The morning after my second panic attack — during which I could not mindfully breathe through the emotions, but needed to step out as the wave took me over and resulted in me crying in front of the course leader — I was lighter than air.

I woke up early. I wrote “You Are Enough” on post-its and I put them under the bathroom mirror. I did a full 20 minutes of yoga. I put my AirPods in my ears and I cranked up Sammy Rae & The Friends’ cover of “Everybody Wants to Rule the World”:

“…welcome to your life…

…there’s no turning back…”

I masked up and I beamed my smile rays at everyone as I practically skipped on to the Tube.

Nothing left to be afraid of.

One of my worst fears had come true: I cried in front of the teacher.

The mask was off.

No one left to be except me.



I am from two months of intense destabilization.

I am from trying to fit in and failing.

I am from spinning and spinning and spinning in the pre-school play yard in my white slip.

I am from overwhelming emotion and hours-long conversations about thoughts.

I am from careful calculations of how to please people.

I am from Straight A’s and Honors and nothing less than exceptional is acceptable.

I am from tea-not-coffee and no-Lipton-doesn’t-count.

I am from white fragility and slow resilience.

I am from crumpled confidence and a snails-pace rebuild.

I am from fierce self-motivation and from dream-it-and-do-it.

I am from Christmas letter-writing and seeing the best in people.

I am from starting a theater company at 23.

I am from 13 proud years of relationship growth and transformation.

I am from countless blanket forts and vivid imagination.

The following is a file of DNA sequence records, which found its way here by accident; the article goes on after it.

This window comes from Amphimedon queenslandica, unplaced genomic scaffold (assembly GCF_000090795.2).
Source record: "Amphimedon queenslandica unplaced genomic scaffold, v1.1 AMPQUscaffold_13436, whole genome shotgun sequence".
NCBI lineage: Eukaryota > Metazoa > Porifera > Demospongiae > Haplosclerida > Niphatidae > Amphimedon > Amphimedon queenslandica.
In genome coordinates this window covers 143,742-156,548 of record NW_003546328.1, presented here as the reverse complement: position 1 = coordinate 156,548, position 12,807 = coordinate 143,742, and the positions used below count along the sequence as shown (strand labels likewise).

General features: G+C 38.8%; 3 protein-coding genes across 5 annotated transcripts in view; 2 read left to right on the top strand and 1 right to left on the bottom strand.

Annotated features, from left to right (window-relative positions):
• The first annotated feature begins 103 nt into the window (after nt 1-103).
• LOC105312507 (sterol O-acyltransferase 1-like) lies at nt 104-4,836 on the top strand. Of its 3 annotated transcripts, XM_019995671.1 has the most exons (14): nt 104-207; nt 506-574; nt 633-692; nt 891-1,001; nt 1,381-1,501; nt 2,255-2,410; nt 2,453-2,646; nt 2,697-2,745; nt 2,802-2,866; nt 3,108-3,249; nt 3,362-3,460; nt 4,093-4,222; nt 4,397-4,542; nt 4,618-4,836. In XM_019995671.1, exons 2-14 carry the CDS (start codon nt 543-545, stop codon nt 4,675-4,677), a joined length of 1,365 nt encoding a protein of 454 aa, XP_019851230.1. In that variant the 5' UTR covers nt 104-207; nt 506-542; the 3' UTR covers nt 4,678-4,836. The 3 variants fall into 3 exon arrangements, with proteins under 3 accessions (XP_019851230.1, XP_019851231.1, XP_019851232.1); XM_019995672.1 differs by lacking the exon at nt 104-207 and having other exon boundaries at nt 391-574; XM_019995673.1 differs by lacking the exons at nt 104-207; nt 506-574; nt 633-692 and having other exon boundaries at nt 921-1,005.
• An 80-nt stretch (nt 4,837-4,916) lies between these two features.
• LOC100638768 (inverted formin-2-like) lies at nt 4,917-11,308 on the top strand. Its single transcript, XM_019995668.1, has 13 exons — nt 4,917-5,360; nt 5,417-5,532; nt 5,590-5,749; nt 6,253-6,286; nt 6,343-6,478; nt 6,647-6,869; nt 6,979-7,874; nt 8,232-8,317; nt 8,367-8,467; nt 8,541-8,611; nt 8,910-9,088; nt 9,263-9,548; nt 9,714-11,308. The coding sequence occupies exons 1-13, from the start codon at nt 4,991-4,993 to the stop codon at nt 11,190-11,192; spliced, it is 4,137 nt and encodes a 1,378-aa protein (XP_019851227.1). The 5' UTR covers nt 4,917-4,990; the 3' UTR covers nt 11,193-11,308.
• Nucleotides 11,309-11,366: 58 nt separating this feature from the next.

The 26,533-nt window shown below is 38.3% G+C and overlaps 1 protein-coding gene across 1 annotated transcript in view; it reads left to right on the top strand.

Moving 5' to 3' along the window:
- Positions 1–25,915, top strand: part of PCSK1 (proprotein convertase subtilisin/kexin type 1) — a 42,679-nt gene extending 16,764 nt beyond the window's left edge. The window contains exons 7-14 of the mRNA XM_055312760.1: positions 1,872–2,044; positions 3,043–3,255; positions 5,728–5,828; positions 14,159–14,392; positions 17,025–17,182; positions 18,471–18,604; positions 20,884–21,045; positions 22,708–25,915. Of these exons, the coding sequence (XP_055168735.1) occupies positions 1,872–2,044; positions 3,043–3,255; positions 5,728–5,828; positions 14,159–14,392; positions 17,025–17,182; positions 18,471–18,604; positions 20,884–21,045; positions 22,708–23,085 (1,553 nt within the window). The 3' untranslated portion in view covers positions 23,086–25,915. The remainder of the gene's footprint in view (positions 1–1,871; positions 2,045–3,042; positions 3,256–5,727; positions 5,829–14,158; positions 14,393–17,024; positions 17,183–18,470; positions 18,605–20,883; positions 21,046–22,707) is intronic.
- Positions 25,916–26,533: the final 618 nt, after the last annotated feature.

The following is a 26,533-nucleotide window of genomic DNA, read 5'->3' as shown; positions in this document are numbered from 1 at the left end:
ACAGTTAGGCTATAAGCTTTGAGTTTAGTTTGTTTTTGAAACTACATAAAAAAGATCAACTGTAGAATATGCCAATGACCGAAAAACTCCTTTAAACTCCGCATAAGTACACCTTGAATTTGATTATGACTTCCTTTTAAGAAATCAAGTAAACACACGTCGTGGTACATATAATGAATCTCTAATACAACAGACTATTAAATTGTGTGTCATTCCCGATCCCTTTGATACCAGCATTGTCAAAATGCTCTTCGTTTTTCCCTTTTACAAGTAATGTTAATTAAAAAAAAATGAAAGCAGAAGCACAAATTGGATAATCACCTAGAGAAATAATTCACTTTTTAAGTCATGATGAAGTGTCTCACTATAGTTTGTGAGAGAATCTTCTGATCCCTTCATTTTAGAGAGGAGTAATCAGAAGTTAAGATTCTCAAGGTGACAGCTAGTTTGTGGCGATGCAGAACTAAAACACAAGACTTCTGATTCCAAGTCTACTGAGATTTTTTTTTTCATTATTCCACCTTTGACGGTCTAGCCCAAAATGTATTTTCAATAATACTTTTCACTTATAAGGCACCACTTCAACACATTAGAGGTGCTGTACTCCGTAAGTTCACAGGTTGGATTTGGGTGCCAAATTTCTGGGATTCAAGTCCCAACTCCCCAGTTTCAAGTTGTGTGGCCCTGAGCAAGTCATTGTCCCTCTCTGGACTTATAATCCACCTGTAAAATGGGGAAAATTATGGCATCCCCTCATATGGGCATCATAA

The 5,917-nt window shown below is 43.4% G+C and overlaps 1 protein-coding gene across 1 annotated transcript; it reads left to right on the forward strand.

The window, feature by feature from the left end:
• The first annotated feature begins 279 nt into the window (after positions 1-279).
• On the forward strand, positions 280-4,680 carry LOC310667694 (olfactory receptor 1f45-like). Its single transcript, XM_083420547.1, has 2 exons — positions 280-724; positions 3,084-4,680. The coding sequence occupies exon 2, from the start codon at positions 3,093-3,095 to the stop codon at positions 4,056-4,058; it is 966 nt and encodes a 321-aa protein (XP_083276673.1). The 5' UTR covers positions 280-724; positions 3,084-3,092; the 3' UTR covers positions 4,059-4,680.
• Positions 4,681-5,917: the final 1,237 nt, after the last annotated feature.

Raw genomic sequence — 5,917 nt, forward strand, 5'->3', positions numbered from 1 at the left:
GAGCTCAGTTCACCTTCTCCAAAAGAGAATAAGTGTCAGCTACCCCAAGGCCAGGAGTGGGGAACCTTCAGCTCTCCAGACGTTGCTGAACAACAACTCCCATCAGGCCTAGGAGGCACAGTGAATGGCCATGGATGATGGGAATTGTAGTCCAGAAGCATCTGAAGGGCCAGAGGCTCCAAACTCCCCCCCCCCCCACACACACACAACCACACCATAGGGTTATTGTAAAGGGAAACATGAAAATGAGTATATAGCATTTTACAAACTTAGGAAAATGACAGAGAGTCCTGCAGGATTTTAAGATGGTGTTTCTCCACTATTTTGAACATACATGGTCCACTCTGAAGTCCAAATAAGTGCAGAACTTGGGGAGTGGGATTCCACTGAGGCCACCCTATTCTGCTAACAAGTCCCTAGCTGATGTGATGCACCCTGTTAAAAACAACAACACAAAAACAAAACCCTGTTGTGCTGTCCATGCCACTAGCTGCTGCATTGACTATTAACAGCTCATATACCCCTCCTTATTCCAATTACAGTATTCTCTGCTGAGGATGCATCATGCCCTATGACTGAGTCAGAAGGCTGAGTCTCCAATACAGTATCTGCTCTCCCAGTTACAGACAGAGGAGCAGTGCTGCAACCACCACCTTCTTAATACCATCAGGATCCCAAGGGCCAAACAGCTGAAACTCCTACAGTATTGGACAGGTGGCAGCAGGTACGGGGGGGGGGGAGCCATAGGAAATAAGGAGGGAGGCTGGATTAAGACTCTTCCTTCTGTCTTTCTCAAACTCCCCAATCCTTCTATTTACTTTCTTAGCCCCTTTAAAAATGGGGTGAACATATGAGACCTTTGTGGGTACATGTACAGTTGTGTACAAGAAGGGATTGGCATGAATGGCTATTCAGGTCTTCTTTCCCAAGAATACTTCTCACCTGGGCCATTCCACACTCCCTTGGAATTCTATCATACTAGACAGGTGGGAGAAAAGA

I am from Castro Valley, California.

I am from Sunnybrae and the Redwoods.

I am from Portland, Oregon.

I am here.


I’m holding a funeral today.


Here lies Caitlin-The-Perfect-Graduate-Student.

From the moment she graced the famed steps of The Royal Central School of Speech & Drama, she was graceful in every conceivable way and never had any issues opening or closing any doors.

Everyone immediately fell in love with her charm and her wit. She was funny, she was serious. She could do it all.

Oh, how we’ll remember and mourn the loss of her perfect ability to be vulnerable without making it all about her, to openly and maturely admit her mistakes, to instantly learn from them, and to always be in a perfect state of mindful awareness.

She died so young, just three weeks into her graduate studies.

Ah, Perfect Caitlin, we will miss you.

Rest in Peace,

and rev the engines,

because it’s Caitlin-The-Overeager-Graduate-Student’s time to shine.


Here is something school-related that I have been thinking about:

perfectionism & the actor


people-pleasing & the actor

Is perfectionism (always) a barrier to an actor’s growth?

What if you could turn it into an asset?

What if you could learn how to turn the skills you already have as an Expert People-Pleaser and employ them to become a better actor?

What role does (or could) Anxiety play for the contemporary actor?

Why do so many actors I know struggle with Perfectionism and People-Pleasing? (and Anxiety, hey-o)

What is it about our industry that perpetuates its own barriers to actor growth?

What does an actor training program look like that builds skills in actors to develop a more compassionate, mindful relationship to their Anxiety?

The other values of developing a healthier relationship to Anxiety notwithstanding, what else might happen when actors with these skills are working in the industry? What industry changes might occur as a result of a bunch of wonderfully mentally healthy actors entering the field?

No answers yet. Just getting curious about these questions.

Love you all.

Thank you so much for reading and commenting.

I hope the day or evening ahead of you is filled with ease and a cuppa something.



P.S. Here’s evidence that every once in a while I actually rest. Hot damn.